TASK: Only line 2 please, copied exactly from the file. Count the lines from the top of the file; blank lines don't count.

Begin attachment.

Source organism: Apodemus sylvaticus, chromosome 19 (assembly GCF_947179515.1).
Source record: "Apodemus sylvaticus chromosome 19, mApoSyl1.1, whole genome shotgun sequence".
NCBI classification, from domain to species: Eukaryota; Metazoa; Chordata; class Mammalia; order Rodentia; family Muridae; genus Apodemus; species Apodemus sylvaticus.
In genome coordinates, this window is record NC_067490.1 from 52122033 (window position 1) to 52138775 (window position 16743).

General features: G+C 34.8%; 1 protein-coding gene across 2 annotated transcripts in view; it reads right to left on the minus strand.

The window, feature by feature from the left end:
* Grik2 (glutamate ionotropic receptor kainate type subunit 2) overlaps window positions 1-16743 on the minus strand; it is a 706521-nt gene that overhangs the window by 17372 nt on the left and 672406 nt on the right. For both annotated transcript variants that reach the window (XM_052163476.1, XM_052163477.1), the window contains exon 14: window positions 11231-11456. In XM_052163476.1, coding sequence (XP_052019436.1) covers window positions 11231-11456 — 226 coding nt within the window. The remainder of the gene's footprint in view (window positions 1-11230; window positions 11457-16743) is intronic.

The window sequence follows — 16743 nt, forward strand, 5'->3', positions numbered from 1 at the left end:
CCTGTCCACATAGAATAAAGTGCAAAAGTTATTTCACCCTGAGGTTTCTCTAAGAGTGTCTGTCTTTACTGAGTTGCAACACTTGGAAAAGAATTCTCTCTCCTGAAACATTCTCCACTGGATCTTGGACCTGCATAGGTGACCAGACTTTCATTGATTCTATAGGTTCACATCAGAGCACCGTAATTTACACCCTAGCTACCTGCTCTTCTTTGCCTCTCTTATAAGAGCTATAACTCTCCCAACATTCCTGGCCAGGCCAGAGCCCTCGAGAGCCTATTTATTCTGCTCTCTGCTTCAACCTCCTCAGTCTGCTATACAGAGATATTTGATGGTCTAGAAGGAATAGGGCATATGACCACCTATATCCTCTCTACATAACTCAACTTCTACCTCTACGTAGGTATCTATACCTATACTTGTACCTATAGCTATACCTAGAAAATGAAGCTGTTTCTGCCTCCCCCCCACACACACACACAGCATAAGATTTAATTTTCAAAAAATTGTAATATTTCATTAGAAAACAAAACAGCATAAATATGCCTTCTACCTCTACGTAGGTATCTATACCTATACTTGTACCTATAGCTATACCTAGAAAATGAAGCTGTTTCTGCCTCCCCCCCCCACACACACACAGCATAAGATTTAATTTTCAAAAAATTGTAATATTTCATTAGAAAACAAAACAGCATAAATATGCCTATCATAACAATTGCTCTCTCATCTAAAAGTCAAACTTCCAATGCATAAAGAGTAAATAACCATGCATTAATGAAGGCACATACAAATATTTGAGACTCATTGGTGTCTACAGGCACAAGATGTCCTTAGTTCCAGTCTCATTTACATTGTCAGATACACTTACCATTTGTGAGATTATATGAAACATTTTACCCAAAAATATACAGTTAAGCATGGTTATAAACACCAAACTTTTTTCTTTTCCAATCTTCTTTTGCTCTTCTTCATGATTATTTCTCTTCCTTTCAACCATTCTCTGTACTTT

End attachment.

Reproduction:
Source record: "Apodemus sylvaticus chromosome 19, mApoSyl1.1, whole genome shotgun sequence".